Labour Set To Trigger Parliamentary Vote On Probate Fees

It has been just over a week since the House of Commons’ Fourteenth Delegated Legislation Committee sat to consider the case for the statutory instrument (SI) that will change the current non-contentious probate fees from a fixed amount to a sliding scale.

Having deliberated and debated the issue, the committee narrowly voted in the proposed changes to probate fees by nine votes to eight.

This was the final stage in the process that started on November 5th last year and will mean that the fees will increase as proposed unless a formal objection is lodged in Parliament.

Many believe that the huge increase in fees, that will rise incrementally from £250 up to £6,000, amounts to a tax on death, with the value of your property determining the amount you are liable to pay.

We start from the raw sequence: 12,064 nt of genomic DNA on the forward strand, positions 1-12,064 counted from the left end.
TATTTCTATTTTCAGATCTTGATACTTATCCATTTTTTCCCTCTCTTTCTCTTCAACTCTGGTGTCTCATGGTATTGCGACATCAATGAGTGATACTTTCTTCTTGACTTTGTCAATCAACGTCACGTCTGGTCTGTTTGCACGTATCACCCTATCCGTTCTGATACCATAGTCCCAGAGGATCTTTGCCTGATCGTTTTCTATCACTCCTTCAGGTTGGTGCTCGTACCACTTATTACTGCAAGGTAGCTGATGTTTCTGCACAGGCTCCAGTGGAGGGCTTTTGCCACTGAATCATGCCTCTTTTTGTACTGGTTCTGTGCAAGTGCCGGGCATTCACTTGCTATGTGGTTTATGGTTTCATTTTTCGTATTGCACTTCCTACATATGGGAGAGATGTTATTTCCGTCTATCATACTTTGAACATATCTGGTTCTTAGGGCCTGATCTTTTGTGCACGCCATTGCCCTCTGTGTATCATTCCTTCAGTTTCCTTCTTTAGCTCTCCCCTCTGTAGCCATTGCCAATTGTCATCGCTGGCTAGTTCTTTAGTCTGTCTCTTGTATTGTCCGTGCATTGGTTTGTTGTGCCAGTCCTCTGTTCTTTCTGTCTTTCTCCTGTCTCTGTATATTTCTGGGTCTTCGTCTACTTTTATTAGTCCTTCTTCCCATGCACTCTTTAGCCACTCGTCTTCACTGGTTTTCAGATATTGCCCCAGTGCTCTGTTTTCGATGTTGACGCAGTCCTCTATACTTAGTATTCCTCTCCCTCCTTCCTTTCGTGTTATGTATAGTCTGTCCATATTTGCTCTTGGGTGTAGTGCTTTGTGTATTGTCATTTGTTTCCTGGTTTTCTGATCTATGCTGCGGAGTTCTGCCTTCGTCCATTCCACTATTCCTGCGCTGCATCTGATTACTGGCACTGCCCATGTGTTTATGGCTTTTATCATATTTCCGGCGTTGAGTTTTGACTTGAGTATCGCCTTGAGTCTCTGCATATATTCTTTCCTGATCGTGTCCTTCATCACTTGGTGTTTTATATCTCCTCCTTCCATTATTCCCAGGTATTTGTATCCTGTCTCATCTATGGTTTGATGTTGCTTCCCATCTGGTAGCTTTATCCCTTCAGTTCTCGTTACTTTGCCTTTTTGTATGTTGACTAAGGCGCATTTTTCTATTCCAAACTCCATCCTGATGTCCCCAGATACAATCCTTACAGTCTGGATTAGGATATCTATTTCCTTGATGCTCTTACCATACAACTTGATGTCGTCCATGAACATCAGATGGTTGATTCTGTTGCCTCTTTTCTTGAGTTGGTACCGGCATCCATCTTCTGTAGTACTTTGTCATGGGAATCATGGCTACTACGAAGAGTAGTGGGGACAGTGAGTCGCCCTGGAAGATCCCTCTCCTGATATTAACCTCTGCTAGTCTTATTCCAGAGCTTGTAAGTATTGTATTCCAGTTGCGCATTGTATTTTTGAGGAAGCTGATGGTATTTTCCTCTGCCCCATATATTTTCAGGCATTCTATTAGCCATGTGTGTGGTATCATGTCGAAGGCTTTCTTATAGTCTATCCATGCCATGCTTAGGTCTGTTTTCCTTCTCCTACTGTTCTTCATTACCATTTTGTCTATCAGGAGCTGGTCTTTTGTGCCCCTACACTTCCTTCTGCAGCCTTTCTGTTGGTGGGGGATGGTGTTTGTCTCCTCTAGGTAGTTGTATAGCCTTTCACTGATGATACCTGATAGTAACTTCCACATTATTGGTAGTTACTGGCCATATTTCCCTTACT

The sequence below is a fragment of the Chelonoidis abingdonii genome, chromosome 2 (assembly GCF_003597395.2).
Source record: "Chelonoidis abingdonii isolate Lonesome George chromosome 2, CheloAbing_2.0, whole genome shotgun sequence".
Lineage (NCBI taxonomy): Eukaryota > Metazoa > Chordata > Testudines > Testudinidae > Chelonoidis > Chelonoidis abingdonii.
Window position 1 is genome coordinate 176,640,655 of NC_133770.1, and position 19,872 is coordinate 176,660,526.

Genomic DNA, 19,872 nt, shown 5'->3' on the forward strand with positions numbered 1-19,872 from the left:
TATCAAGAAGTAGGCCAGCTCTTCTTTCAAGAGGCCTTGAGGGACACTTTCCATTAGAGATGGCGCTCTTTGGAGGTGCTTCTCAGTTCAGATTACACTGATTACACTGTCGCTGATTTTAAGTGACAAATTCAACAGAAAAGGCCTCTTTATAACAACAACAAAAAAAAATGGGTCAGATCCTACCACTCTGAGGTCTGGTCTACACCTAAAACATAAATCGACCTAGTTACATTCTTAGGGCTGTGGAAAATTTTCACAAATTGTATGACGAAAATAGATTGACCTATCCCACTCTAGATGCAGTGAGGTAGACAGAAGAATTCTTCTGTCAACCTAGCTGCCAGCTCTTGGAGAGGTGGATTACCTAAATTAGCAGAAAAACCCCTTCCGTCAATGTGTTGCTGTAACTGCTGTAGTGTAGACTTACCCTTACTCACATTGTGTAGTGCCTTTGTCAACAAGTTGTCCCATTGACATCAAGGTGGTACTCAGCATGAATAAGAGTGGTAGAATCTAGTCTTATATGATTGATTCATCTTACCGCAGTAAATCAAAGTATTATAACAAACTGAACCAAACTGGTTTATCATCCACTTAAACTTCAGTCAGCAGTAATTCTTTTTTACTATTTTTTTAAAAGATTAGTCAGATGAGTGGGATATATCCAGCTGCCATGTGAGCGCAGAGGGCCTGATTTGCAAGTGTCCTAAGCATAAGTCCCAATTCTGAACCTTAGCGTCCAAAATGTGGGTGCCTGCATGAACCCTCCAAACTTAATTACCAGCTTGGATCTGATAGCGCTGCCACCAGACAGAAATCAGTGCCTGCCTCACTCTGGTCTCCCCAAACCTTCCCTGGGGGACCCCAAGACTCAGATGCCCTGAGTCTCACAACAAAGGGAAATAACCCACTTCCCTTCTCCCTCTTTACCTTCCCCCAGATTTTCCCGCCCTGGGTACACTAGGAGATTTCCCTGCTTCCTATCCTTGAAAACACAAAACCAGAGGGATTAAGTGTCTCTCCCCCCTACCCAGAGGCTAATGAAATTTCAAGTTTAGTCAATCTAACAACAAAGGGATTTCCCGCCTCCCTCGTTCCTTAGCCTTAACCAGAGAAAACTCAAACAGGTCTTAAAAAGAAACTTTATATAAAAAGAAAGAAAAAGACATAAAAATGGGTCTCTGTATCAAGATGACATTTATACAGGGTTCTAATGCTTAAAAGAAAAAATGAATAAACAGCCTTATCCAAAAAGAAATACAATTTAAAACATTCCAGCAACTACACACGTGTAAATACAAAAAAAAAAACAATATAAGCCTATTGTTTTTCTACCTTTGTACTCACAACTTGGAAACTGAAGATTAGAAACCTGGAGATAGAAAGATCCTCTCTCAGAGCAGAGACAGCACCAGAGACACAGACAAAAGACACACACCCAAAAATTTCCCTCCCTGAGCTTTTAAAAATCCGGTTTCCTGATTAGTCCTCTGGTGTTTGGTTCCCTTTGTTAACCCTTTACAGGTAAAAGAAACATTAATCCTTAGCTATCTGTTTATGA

Now it seems the Labour Party are set to join the House of Lords, various charitable organisations and The Law Society in their disapproval of the fees changes.

According to the Gazette, a source working alongside Richard Burgon, shadow justice secretary, has claimed that the Labour Party have every intention of triggering a full parliamentary vote by formally objecting to the non-contentious probate fee statutory instrument.

It has also been speculated that Gloria De Piero, a shadow justice colleague of Richard Burgon, who has openly called the proposals a ‘tax on grieving families’ and was a member of the Fourteenth Delegated Legislation Committee to vote against the SI last week.

Although this may be viewed as a last roll of the dice for those in opposition of the controversial proposals, it may be welcome relief for many people that have larger estates because of the property assets they hold rather than cash savings.

Do these proposals warrant a parliamentary vote before being approved?

1 Comment

  • test

    yes it does this a tax on death if a labour government had proposed this there would be hell on it must be stopped

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